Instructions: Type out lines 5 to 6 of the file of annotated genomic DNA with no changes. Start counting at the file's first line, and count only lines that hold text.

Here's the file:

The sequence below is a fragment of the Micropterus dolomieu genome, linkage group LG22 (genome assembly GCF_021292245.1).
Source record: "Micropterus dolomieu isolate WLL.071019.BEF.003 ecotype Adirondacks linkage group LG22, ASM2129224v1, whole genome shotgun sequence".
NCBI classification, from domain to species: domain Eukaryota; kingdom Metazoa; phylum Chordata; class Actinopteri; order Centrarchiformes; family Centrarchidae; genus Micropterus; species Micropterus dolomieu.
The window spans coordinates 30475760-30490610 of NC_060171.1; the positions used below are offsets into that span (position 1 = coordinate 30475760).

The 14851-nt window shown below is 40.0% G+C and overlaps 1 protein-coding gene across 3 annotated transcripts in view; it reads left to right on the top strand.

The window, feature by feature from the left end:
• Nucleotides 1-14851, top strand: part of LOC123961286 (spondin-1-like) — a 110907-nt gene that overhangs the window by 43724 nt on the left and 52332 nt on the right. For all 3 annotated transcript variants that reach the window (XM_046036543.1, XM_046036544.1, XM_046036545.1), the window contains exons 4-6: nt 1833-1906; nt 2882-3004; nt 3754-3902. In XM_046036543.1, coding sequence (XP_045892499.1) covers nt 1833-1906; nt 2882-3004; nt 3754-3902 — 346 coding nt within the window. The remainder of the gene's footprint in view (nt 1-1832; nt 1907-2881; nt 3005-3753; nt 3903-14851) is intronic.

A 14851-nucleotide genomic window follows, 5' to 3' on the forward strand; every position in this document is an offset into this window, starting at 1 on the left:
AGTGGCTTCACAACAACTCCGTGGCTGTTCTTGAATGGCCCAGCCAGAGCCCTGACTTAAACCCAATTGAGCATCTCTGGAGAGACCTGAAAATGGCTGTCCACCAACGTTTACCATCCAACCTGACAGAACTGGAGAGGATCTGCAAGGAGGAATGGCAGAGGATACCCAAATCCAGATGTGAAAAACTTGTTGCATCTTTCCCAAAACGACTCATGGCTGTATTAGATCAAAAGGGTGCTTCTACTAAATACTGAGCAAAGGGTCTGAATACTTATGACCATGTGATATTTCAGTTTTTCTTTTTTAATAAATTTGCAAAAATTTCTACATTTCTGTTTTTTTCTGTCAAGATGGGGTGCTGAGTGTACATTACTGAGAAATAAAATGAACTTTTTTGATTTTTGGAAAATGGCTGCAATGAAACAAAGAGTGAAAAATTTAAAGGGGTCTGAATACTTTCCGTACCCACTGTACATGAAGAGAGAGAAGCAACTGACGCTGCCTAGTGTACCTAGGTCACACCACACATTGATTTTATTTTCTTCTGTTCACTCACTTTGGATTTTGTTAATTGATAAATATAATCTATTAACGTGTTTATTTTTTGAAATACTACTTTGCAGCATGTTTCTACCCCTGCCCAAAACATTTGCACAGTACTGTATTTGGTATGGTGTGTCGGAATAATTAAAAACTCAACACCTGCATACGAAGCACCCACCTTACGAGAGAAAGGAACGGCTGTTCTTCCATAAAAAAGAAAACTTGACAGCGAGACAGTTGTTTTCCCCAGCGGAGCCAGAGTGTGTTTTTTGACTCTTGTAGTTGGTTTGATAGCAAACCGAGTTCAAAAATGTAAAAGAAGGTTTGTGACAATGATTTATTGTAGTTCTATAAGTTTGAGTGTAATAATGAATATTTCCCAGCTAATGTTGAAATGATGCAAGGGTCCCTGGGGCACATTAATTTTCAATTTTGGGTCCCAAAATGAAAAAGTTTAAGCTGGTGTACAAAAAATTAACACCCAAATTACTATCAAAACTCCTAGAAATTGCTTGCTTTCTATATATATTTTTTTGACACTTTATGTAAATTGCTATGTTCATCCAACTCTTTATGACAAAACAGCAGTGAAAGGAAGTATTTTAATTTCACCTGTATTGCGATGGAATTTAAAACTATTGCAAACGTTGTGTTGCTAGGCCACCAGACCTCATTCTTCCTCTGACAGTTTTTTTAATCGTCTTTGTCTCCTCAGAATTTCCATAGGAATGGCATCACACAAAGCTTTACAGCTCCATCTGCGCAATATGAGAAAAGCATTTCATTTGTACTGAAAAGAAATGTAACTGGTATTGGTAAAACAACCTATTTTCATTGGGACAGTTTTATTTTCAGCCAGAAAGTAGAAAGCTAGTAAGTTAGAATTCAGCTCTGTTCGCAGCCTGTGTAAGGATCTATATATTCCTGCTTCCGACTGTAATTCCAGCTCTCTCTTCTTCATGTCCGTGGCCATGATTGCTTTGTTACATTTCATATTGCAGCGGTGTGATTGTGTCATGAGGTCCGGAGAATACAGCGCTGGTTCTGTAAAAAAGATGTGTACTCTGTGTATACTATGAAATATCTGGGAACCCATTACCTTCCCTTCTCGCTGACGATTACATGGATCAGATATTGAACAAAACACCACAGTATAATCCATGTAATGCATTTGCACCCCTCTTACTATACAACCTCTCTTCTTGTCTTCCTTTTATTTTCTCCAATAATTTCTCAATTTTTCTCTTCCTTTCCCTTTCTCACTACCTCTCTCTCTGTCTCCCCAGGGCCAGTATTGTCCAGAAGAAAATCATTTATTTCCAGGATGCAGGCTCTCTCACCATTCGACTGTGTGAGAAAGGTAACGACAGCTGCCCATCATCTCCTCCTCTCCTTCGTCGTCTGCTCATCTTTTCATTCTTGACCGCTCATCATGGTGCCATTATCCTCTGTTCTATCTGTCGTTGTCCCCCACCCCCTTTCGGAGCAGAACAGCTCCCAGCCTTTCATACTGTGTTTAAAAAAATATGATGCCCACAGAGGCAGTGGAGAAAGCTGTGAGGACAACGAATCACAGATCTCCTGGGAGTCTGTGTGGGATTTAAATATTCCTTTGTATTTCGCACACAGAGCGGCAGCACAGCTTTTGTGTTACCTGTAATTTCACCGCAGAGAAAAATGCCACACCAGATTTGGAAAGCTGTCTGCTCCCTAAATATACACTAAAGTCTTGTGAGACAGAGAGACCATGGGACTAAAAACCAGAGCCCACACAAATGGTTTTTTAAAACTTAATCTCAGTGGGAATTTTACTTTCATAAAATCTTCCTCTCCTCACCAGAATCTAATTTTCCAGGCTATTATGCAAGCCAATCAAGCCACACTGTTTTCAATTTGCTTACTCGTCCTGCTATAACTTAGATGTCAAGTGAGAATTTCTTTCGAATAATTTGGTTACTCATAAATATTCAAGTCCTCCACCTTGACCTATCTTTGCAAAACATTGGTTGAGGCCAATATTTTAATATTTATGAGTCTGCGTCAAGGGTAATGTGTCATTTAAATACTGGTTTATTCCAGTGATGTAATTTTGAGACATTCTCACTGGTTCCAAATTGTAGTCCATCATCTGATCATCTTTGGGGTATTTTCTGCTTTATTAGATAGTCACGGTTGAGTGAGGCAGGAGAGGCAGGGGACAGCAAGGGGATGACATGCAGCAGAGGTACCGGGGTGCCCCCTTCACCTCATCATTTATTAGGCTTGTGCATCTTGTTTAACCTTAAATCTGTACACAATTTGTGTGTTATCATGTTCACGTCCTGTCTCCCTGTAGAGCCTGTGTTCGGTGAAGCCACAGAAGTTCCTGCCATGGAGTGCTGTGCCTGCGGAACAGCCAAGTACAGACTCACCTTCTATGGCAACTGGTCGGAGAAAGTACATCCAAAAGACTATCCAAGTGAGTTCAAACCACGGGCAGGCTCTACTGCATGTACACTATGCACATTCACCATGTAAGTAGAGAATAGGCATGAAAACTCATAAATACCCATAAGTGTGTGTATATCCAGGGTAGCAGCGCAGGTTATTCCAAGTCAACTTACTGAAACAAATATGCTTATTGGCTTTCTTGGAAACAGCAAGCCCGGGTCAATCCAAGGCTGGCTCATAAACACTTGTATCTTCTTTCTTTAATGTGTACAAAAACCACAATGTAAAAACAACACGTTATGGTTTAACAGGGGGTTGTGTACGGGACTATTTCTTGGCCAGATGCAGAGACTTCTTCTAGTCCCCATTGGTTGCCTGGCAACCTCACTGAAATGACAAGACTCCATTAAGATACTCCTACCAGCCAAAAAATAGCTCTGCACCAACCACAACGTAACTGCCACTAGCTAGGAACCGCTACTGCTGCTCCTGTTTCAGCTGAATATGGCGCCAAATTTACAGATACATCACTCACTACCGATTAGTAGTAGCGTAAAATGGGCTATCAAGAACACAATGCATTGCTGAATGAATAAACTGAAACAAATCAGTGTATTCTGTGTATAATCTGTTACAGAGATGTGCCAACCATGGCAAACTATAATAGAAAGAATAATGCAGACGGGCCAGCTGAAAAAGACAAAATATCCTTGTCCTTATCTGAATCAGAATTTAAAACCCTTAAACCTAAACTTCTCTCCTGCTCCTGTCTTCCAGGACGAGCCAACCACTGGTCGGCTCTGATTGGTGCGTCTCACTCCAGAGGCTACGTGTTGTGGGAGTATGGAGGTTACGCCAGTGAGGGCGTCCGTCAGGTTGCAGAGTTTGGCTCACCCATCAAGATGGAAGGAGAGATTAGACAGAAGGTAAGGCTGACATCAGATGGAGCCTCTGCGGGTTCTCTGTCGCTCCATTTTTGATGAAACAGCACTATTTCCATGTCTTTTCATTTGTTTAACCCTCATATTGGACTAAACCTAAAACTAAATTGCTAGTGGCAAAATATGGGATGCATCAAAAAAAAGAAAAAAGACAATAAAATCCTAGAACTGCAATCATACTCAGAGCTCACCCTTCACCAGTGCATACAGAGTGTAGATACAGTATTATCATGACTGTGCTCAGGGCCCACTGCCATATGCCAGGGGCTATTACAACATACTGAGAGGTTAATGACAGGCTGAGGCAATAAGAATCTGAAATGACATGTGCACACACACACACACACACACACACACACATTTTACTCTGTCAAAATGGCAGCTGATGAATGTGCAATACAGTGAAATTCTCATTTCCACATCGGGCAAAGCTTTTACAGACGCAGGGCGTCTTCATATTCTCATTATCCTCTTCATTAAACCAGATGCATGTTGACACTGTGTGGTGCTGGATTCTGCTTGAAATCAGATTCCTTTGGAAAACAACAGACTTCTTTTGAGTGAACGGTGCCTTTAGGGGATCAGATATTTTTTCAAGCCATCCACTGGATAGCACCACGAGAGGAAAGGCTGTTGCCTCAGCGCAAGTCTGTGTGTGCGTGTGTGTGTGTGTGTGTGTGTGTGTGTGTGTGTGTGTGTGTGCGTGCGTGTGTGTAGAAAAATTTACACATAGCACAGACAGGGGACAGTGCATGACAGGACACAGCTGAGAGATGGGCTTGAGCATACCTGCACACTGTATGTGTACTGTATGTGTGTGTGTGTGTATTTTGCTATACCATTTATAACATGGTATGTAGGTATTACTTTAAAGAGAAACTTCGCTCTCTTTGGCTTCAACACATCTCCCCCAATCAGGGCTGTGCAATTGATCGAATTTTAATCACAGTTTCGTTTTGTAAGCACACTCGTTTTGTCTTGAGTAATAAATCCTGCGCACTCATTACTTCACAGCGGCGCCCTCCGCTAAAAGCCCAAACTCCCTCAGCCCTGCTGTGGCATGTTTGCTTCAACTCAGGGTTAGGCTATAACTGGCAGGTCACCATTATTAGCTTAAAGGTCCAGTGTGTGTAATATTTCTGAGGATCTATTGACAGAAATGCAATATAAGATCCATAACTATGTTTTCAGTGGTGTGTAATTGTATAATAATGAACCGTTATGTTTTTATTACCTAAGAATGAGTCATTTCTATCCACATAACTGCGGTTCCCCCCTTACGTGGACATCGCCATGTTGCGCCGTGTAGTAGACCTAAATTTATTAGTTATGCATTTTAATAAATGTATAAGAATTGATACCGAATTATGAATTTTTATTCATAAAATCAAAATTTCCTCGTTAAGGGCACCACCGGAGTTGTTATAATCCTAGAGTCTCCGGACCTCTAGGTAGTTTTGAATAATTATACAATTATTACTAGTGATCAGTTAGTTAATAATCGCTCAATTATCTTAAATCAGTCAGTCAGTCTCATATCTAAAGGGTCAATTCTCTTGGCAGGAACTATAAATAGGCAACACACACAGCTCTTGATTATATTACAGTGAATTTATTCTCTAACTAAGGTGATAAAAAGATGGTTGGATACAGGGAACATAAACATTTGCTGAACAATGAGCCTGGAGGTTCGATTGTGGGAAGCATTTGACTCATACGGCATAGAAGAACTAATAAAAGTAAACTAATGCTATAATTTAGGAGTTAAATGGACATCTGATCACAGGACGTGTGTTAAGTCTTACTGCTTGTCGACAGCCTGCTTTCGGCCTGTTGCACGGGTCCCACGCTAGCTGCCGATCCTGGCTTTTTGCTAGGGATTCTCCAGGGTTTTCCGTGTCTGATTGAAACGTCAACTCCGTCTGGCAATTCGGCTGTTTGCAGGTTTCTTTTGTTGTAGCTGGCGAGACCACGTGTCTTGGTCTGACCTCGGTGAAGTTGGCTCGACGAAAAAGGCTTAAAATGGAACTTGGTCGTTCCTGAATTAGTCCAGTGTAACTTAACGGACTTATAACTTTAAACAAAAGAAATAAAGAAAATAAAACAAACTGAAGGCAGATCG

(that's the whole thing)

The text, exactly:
The 14851-nt window shown below is 40.0% G+C and overlaps 1 protein-coding gene across 3 annotated transcripts in view; it reads left to right on the top strand.

The window, feature by feature from the left end: